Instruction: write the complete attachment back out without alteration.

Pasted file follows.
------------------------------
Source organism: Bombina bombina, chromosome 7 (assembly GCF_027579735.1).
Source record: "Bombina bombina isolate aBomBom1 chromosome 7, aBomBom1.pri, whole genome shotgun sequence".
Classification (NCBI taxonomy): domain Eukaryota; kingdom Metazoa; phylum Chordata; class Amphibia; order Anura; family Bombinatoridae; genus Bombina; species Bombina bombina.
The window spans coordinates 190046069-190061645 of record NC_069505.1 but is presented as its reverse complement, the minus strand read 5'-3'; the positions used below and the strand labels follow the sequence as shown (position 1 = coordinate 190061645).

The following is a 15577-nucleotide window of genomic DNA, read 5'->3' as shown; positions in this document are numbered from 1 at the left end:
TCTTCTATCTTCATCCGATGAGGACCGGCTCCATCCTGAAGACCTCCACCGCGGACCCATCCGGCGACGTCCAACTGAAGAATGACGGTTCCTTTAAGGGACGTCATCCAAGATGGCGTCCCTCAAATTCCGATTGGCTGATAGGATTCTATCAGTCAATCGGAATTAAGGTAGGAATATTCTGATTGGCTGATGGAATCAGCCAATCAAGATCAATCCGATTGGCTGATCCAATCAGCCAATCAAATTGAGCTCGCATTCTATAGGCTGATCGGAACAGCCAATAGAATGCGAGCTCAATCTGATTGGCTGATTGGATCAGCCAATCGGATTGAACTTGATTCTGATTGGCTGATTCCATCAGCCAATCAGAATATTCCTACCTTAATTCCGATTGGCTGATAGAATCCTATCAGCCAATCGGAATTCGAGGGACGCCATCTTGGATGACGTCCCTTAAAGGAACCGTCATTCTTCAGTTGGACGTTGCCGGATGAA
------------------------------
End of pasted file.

Source organism: Bombina bombina, chromosome 7 (assembly GCF_027579735.1).
Source record: "Bombina bombina isolate aBomBom1 chromosome 7, aBomBom1.pri, whole genome shotgun sequence".
Classification (NCBI taxonomy): domain Eukaryota; kingdom Metazoa; phylum Chordata; class Amphibia; order Anura; family Bombinatoridae; genus Bombina; species Bombina bombina.
The window spans coordinates 190046069-190061645 of record NC_069505.1 but is presented as its reverse complement, the minus strand read 5'-3'; the positions used below and the strand labels follow the sequence as shown (position 1 = coordinate 190061645).

The following is a 15577-nucleotide window of genomic DNA, read 5'->3' as shown; positions in this document are numbered from 1 at the left end:
TCTTCTATCTTCATCCGATGAGGACCGGCTCCATCCTGAAGACCTCCACCGCGGACCCATCCGGCGACGTCCAACTGAAGAATGACGGTTCCTTTAAGGGACGTCATCCAAGATGGCGTCCCTCAAATTCCGATTGGCTGATAGGATTCTATCAGTCAATCGGAATTAAGGTAGGAATATTCTGATTGGCTGATGGAATCAGCCAATCAAGATCAATCCGATTGGCTGATCCAATCAGCCAATCAAATTGAGCTCGCATTCTATAGGCTGATCGGAACAGCCAATAGAATGCGAGCTCAATCTGATTGGCTGATTGGATCAGCCAATCGGATTGAACTTGATTCTGATTGGCTGATTCCATCAGCCAATCAGAATATTCCTACCTTAATTCCGATTGGCTGATAGAATCCTATCAGCCAATCGGAATTCGAGGGACGCCATCTTGGATGACGTCCCTTAAAGGAACCGTCATTCTTCAGTTGGACGTTGCCGGATGAA